Guidelines have been promoted in various roles in general practice, e.g. to improve quality of care, to assist patient decision making, and to improve resource allocation. This paper examines these claims using ethical analysis. Guidelines may help general practitioners to act for the good of their patients and avoid harm; but, on their own, guidelines cannot ensure quality of care or the protection of patients' interests. Patient choice may be limited rather than enhanced by following guideline recommendations. Guidelines contribute to rationing of resources but do not use explicit criteria for this. The ethical implications for guideline use are complex and far-reaching.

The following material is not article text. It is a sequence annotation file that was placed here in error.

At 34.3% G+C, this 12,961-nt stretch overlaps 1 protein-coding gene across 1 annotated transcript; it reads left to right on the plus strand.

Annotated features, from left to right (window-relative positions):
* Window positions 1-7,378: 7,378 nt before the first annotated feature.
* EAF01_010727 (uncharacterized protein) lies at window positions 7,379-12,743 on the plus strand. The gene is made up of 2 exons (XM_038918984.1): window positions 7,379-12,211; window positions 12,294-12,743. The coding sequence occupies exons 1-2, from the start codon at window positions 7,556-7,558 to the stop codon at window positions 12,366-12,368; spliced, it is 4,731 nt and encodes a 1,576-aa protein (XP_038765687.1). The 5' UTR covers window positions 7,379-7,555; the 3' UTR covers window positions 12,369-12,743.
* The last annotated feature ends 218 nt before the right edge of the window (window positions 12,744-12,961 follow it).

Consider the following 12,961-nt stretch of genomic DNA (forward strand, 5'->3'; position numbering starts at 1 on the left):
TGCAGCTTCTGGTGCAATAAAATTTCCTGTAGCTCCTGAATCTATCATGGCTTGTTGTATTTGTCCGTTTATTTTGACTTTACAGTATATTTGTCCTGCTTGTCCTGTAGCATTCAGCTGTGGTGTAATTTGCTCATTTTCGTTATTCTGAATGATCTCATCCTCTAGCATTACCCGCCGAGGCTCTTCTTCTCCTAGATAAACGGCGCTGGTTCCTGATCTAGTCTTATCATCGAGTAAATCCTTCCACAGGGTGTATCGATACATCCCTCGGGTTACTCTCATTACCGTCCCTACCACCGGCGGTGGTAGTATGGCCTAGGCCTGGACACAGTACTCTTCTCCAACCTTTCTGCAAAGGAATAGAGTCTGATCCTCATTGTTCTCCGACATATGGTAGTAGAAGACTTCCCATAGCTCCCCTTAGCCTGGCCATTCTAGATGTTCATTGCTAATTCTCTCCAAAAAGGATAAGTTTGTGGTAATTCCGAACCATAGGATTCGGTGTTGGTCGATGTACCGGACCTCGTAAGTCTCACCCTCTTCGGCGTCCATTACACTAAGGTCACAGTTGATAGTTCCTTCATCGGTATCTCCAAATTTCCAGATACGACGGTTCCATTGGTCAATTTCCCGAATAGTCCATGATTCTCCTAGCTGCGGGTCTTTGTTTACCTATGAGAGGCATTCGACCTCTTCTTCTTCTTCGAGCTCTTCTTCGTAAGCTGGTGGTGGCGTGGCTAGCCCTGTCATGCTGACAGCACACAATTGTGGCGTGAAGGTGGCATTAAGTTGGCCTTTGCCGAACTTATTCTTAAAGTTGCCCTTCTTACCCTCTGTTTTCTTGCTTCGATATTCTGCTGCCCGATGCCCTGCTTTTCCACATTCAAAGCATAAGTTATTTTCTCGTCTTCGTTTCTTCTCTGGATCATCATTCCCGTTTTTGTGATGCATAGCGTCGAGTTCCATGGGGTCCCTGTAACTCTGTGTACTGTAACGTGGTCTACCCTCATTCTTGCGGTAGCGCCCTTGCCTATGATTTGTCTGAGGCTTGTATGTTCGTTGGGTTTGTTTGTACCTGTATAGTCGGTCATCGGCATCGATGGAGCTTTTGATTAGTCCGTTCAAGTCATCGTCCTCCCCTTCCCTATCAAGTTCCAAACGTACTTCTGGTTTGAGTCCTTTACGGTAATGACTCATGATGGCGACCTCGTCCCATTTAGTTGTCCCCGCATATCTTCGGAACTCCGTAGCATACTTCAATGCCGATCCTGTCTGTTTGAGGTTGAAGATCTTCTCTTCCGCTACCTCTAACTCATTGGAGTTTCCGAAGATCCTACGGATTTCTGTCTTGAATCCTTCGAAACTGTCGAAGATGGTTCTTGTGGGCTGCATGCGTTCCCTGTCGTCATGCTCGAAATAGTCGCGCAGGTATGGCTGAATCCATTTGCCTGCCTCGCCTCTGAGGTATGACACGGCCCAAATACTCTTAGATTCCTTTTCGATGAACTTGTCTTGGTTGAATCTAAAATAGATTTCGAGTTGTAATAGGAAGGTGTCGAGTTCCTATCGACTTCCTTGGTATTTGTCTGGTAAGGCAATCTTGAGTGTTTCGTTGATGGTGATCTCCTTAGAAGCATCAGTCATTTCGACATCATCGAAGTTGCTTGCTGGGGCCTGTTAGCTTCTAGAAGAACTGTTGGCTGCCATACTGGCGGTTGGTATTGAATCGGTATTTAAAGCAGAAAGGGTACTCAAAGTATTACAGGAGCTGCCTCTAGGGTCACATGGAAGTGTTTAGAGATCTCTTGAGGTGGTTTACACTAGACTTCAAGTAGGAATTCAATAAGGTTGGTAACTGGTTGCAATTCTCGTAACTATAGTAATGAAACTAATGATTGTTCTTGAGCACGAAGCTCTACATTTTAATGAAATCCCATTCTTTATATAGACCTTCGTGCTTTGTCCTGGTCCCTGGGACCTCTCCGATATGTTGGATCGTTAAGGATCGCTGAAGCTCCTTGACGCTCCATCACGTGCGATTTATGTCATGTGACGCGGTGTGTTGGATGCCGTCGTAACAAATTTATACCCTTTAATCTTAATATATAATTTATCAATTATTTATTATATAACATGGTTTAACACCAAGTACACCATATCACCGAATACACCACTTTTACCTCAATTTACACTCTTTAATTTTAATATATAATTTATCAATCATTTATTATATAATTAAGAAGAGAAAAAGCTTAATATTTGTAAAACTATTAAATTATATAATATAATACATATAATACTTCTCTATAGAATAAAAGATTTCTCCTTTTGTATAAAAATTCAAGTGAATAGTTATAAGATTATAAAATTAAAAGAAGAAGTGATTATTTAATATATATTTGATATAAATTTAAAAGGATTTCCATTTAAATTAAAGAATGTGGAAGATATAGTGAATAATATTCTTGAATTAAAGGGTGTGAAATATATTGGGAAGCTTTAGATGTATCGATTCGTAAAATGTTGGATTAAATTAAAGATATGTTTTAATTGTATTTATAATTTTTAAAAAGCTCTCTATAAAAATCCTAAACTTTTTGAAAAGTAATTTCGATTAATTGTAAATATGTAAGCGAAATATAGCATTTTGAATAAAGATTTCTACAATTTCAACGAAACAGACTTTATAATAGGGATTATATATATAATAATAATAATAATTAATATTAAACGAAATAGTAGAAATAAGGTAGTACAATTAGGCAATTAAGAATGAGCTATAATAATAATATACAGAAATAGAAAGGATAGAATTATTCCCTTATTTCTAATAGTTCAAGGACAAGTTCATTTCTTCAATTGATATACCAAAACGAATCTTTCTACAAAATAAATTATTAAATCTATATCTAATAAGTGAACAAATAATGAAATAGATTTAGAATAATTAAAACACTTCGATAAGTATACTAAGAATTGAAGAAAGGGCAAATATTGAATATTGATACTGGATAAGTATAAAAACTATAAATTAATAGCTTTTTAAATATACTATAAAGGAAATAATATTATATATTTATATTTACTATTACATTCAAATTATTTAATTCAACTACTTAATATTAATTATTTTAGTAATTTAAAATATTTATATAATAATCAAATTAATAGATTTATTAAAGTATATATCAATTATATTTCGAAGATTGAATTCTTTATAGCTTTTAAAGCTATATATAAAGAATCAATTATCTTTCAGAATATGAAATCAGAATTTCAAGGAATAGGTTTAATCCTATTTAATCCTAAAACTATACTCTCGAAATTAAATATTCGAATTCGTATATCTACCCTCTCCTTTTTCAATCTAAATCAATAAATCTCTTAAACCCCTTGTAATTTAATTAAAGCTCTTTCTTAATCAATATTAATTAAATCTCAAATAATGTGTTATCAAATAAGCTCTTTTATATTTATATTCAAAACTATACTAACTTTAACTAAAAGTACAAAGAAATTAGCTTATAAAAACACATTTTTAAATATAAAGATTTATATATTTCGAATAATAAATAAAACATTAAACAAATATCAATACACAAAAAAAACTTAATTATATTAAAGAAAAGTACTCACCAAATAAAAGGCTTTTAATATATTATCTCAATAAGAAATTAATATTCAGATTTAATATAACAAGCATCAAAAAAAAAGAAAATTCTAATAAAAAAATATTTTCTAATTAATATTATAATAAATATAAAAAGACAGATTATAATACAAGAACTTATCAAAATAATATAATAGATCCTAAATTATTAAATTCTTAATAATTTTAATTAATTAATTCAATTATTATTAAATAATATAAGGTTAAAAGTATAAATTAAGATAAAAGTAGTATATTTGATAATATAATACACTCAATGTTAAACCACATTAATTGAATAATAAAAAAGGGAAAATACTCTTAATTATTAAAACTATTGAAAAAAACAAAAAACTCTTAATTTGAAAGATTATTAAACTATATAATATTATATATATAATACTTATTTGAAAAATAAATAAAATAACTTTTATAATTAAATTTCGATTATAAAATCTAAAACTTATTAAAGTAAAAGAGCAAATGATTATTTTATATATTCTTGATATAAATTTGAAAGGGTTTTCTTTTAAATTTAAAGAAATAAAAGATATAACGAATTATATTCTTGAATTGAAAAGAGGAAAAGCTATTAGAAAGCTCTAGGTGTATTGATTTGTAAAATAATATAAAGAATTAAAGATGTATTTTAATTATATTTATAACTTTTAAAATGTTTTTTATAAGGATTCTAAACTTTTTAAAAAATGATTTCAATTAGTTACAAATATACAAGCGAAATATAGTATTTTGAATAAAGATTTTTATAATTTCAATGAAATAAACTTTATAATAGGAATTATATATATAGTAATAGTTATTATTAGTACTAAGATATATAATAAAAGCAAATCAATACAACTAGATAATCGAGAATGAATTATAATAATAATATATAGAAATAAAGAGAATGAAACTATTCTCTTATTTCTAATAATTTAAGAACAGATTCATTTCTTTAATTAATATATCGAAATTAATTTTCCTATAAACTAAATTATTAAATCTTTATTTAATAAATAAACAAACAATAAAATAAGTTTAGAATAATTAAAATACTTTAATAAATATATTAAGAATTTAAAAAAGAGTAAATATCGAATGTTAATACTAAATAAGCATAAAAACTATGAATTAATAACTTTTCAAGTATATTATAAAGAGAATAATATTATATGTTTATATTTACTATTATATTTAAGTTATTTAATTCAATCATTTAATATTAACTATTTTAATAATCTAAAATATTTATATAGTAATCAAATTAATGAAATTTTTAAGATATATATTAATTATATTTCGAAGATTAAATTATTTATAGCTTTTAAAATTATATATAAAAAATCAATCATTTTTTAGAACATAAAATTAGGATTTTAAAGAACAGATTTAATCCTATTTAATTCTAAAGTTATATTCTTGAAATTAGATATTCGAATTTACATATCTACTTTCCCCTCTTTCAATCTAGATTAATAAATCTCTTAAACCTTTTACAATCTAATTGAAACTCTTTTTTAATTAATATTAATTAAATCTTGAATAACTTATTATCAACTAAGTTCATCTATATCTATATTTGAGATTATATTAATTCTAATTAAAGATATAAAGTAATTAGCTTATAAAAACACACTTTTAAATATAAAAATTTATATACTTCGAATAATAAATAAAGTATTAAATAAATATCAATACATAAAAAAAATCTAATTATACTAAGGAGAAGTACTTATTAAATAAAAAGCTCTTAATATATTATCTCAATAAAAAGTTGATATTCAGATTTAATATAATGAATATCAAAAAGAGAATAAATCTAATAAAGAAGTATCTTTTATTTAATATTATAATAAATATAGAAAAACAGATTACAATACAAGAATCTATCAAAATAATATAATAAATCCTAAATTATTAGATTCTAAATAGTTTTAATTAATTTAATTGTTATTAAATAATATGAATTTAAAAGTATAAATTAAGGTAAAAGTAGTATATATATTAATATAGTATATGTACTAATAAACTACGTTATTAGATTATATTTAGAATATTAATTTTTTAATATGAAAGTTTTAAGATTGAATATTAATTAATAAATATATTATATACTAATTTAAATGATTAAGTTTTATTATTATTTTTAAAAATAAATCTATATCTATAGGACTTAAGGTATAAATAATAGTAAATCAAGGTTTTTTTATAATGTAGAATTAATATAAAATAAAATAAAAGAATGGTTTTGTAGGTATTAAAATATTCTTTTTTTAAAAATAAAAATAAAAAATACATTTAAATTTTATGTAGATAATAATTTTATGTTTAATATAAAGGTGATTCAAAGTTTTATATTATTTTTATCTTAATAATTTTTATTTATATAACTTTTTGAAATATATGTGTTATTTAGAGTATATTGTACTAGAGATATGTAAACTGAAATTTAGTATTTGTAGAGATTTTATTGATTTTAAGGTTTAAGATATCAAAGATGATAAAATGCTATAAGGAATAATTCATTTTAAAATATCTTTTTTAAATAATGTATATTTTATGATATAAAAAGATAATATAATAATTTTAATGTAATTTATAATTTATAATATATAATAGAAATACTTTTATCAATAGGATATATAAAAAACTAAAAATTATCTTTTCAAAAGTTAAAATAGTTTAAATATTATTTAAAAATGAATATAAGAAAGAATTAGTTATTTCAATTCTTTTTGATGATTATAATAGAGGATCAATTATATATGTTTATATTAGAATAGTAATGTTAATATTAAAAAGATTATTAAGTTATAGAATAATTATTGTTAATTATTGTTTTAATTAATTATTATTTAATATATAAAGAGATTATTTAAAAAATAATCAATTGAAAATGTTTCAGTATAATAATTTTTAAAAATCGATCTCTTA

|Number of pages||6|
|Journal||British Journal of General Practice|
|Publication status||Published - 2002|
- Evidence-based medicine